Walking over a valve chamber outside the Brooklyn Academy of Music

Whilst BLDGBLOG was out exploring the underside of Manhattan, from the island’s faucets to its outer city aqueducts, an email came through from Stanley Greenberg, photographic author of both Invisible New York: The Hidden Infrastructure of the City and Waterworks: A Photographic Journey through New York’s Hidden Water System.

He’s a fascinating guy.

“I started photographing the city’s infrastructure in 1992,” he explained, “after working in NYC government in the 1980s. A few things led me to the project. I felt that the water system was being taken for granted, partially because the government is so secretive about it. Places that were built as parks and destinations were now off-limits to everyone – especially after 9/11. I’m concerned that so many public spaces are being withdrawn from our society.”

The secrecy that now surrounds New York’s aquatic infrastructure, however, is “really just an acceleration of a trend,” Greenberg continued. “City Tunnel No. 3, the new water tunnel, has been under construction since 1970, and its entryways are: 1) well hidden, and 2) built to withstand nuclear weapons. While there were always parts of the system that were open to the public, there were other parts that became harder and harder to see. But even worse, I think, is the idea that we don’t even deserve to know about the system in ways that are important to us. It’s that much easier to privatize the system (as Giuliani tried to do). The Parks Department here just signed a contract with a private developer to turn part of Randall’s Island into a water park, which will not only take away public space, and probably be an environmental disaster, but will also institute an entrance fee for something that was free before. We don’t know how well our infrastructure is being taken care of and we’re not allowed to know, because of ‘national security.’ So how do we know if we’re spending too little money to take care of it?”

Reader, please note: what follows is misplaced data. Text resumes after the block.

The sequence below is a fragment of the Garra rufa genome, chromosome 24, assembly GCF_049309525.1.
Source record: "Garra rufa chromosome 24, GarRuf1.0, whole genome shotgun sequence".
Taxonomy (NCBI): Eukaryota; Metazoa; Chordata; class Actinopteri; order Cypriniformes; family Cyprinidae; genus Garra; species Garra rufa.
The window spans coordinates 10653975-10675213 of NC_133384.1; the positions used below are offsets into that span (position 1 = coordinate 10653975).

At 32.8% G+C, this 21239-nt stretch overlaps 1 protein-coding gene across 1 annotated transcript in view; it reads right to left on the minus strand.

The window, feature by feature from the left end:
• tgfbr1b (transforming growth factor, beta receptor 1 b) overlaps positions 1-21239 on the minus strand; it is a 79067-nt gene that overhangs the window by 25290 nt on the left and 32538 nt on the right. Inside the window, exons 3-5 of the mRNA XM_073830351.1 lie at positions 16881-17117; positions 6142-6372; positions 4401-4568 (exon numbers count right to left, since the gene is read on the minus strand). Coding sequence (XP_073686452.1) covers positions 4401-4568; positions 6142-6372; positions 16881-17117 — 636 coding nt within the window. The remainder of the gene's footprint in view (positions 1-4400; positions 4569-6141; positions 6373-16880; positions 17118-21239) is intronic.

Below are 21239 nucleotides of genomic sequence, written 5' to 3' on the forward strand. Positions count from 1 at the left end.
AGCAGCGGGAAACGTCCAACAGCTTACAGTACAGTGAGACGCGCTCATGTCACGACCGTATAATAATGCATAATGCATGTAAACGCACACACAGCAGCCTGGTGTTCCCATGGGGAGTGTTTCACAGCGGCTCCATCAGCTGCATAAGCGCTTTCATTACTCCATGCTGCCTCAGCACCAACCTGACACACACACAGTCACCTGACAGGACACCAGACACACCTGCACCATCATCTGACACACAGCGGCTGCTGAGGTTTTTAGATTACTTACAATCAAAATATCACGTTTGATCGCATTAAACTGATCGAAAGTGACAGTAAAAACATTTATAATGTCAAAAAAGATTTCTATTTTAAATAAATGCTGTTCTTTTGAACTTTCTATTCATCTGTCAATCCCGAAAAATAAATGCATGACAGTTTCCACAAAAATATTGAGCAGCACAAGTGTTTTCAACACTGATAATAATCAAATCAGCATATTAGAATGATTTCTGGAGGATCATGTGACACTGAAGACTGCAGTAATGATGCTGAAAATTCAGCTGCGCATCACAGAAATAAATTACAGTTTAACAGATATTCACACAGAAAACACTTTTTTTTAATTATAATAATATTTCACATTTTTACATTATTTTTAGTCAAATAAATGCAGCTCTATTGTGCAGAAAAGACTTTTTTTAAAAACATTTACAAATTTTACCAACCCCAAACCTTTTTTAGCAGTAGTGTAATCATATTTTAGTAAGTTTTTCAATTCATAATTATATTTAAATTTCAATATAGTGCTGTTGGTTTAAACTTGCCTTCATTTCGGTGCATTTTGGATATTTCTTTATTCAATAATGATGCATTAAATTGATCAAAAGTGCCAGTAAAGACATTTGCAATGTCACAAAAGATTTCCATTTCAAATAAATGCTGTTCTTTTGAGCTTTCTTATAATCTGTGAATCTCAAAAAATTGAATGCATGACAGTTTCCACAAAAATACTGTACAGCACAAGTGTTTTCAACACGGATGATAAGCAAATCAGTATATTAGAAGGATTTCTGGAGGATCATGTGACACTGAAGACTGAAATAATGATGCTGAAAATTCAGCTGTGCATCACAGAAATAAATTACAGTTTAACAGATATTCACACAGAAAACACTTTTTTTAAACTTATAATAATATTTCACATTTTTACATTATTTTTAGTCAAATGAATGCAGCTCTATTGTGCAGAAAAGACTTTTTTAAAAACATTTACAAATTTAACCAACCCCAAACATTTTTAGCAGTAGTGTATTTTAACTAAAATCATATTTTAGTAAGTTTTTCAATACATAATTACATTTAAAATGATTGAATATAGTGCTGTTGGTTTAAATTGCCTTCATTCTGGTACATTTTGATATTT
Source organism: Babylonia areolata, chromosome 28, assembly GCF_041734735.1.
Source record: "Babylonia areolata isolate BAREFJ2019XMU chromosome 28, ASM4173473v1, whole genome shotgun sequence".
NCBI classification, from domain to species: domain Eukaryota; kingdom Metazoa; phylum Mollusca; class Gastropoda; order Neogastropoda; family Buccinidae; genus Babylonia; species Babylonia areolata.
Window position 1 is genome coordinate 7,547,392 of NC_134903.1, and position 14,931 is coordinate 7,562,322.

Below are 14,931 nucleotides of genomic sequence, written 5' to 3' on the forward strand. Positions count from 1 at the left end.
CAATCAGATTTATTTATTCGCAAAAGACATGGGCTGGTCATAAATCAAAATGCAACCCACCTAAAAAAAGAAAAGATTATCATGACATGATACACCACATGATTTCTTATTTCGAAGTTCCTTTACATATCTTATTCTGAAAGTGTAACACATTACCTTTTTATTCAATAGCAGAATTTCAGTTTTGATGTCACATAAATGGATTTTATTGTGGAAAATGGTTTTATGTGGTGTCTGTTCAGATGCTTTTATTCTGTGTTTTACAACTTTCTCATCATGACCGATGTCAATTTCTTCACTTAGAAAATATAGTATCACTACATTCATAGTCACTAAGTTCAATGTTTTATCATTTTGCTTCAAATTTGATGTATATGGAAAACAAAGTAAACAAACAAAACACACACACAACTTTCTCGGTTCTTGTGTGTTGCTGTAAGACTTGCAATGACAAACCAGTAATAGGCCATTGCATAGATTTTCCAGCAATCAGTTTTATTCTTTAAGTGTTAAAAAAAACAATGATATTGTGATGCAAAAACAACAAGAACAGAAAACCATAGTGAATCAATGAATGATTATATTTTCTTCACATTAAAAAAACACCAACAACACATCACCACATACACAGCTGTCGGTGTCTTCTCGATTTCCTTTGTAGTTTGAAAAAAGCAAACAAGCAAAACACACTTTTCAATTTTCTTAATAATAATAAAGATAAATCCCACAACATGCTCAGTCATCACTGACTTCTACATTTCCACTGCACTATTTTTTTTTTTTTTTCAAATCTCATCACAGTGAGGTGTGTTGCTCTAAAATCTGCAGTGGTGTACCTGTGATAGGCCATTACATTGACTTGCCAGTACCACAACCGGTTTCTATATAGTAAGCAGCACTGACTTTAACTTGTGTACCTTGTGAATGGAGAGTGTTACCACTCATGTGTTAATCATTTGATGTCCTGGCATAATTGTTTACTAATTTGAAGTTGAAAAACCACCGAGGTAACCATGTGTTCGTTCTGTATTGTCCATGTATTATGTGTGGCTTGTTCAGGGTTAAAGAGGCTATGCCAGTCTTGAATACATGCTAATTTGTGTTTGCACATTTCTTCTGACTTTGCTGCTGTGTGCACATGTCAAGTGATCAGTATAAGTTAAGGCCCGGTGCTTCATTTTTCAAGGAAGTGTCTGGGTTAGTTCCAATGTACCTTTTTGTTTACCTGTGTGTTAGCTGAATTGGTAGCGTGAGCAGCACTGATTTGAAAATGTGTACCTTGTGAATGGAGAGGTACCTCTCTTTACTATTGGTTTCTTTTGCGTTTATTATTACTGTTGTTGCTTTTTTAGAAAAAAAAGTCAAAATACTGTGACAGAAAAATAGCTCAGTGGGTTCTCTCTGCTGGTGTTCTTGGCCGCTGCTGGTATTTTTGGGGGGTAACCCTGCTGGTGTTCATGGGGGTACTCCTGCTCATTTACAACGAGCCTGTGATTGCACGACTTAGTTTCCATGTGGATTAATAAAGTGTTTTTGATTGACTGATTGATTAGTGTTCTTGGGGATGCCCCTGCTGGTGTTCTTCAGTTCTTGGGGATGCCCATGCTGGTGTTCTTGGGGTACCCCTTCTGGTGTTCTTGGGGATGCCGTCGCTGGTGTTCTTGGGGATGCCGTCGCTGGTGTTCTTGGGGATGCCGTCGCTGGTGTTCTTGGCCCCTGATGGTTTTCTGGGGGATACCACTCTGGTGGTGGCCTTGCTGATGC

Greenberg’s photographic attraction is understandable. In his work, the New York City water supply reveals itself as a constellation of negative spaces: trapezoidal culverts, spillways, tunnels – cuts through the earth. His subject, in a sense, is terrain that is no longer there.

As Greenberg writes: “The water system today is an extraordinary web of places – beautiful landscapes, mysterious structures, and sites where the natural meets the man-made in enigmatic ways.”

These excavations, drained of their water, would form a networked monument to pure volume, inscribed into the bedrock of Hudson Valley.